According to a third aspect of the present invention, there is provided a microcomputer-applied apparatus comprising: a CPU having a first threshold for a supply voltage for ensuring a normal operation; a memory for storing data therein; an oscillation circuit supplying an oscillation signal to the CPU and having a second threshold for a supply voltage for ensuring a normal operation, the second threshold being higher than the first threshold of the CPU; an application circuit for executing predetermined processing based on a signal being output from the CPU; and a battery for supplying a power supply voltage to each of the CPU, the memory, the oscillation circuit and the application circuit.

According to a fourth aspect of the present invention, there is provided an IC card for transmitting and receiving data with terminal equipment, comprising: a CPU having a first threshold for a power supply voltage for ensuring normal operation; a memory for storing data therein; an oscillation circuit supplying an oscillation signal to the CPU and having a second threshold for a supply voltage for ensuring a normal operation, the second threshold being higher than the first threshold of the CPU; a battery; and a power supply control circuit supplying a voltage greater than a predetermined value to each of the CPU, the memory and the oscillation circuit, the voltage being supplied from the terminal equipment, while the control circuit supplies a power supply voltage to each of the CPU, the memory and the oscillation circuit from the battery when the voltage supplied from the terminal equipment is not more than the predetermined value and when the voltage is not supplied from the terminal equipment.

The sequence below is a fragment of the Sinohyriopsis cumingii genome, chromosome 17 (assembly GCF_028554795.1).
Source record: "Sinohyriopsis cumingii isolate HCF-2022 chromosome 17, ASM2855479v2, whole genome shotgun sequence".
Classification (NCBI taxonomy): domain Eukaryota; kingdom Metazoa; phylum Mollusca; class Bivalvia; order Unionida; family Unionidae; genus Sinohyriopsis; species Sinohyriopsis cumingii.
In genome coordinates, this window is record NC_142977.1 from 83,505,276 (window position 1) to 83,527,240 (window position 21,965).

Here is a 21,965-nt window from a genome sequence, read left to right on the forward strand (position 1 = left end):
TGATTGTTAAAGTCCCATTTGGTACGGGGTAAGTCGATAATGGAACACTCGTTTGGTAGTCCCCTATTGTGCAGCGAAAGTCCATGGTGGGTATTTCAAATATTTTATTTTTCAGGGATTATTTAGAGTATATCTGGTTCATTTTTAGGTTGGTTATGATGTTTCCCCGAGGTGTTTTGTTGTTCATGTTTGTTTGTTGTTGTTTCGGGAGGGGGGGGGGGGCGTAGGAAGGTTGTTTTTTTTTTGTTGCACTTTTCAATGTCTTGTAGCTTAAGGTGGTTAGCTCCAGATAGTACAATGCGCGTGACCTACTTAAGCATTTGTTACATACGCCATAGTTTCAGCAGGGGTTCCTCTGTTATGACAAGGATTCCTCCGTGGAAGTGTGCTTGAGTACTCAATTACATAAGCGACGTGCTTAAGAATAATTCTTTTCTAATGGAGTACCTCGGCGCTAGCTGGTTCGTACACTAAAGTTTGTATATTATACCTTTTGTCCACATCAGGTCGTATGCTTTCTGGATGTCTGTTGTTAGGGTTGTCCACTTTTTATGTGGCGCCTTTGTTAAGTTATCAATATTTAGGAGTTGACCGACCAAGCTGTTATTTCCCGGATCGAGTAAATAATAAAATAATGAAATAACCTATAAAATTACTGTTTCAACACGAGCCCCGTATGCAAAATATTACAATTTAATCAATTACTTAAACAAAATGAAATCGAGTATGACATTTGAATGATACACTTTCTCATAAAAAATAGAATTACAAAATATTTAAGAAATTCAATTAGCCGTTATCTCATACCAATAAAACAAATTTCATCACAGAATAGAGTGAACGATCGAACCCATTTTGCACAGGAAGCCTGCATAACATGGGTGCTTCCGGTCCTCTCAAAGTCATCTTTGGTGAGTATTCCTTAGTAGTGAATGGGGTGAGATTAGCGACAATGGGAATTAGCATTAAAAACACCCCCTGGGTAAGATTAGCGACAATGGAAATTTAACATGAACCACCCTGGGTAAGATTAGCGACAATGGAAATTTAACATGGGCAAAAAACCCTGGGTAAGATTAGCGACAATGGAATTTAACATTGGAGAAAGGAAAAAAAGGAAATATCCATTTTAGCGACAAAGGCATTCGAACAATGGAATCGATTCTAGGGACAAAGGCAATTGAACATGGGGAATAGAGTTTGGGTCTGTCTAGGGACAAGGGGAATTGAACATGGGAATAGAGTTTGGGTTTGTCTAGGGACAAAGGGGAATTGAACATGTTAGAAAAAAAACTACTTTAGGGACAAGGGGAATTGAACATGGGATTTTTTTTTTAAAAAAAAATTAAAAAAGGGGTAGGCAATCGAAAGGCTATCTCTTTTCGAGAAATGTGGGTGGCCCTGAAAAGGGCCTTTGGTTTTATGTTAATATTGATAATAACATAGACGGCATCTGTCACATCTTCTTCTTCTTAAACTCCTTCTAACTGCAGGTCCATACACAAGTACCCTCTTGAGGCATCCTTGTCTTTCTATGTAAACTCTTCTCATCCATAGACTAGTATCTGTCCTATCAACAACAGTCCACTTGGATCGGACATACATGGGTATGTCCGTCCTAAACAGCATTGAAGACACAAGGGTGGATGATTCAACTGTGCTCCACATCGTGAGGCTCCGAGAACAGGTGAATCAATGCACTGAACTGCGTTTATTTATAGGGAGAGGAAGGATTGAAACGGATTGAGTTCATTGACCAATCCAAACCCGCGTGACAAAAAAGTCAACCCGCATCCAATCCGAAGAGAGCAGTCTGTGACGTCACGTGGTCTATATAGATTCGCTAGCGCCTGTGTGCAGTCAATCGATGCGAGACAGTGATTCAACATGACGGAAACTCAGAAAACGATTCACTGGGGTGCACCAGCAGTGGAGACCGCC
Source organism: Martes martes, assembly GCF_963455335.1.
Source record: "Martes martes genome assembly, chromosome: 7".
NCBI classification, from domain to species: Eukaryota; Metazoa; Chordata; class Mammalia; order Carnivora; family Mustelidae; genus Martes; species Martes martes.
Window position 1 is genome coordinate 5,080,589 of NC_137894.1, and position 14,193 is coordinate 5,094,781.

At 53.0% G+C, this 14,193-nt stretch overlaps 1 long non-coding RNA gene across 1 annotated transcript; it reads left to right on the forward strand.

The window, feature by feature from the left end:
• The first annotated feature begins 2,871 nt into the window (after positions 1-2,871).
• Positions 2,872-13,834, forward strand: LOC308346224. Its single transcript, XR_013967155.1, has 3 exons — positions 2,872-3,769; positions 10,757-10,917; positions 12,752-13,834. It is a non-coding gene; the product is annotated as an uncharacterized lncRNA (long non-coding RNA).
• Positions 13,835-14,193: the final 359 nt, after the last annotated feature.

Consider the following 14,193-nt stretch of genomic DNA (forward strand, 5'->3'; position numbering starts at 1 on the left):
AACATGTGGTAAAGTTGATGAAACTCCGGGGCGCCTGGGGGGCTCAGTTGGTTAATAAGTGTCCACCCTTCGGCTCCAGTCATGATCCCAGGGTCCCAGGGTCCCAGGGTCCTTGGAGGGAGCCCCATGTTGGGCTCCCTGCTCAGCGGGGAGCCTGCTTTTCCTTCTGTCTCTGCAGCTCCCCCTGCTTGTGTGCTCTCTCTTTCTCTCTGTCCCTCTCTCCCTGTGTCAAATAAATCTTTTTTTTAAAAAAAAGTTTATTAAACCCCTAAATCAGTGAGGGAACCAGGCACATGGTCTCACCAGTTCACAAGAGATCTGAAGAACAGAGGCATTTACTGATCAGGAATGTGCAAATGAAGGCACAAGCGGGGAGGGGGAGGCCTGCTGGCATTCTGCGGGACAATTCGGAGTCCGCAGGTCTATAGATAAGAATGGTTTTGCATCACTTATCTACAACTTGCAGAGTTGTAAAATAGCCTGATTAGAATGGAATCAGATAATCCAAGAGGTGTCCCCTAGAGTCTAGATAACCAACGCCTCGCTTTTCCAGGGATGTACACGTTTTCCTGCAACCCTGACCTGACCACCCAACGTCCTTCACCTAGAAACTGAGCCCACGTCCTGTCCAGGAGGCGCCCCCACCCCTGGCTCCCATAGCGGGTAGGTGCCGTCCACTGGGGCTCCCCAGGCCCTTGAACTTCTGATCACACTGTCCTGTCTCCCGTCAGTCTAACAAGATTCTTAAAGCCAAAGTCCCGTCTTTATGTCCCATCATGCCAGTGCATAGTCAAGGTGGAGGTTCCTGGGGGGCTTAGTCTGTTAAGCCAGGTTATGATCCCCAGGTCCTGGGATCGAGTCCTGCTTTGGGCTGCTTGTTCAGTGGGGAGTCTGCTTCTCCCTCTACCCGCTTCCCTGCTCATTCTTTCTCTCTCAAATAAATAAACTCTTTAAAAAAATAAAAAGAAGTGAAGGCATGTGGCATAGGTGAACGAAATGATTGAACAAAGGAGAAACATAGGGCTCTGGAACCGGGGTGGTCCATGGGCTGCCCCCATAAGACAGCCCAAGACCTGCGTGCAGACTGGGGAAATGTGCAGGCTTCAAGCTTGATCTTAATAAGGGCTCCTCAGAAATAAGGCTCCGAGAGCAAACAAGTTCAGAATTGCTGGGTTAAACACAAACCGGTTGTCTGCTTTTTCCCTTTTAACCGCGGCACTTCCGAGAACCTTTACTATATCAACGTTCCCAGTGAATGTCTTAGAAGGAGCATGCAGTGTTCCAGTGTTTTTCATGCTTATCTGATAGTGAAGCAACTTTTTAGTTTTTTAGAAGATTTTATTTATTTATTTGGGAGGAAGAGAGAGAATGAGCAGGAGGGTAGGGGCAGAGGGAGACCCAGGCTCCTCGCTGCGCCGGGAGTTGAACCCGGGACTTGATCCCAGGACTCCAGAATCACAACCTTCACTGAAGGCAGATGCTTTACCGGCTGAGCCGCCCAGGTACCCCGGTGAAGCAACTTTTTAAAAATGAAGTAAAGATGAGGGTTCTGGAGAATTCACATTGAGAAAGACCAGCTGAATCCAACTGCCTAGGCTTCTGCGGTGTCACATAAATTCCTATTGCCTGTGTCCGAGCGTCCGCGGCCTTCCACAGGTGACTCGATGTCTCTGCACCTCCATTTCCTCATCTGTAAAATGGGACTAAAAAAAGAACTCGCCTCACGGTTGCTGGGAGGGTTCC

BRIEF DESCRIPTION OF THE DRAWINGS

FIG. 1 is a block diagram illustrative of a microcomputer according to a first embodiment of the present invention;

FIG. 2 is a circuit diagram illustrative of the construction of an oscillation circuit used in the first embodiment;

FIG. 3 illustrates the pattern of an oscillation inverter used for the oscillation circuit shown in FIG. 2;

FIG. 4 is a flow chart illustrative of the operation of the first embodiment;

FIG. 5 illustrates the state in which a battery is dissipated in the first embodiment;

FIG. 6 is a circuit diagram illustrative of the construction of an oscillation circuit used for a microcomputer according to a second embodiment;

FIG. 7 is a block diagram illustrative of a microcomputer-applied apparatus according to a third embodiment;

FIG. 8 is a block diagram illustrative of an IC card according to a fourth embodiment;

FIG. 9 illustrates the construction of a power supply control circuit used for the IC card of the fourth embodiment;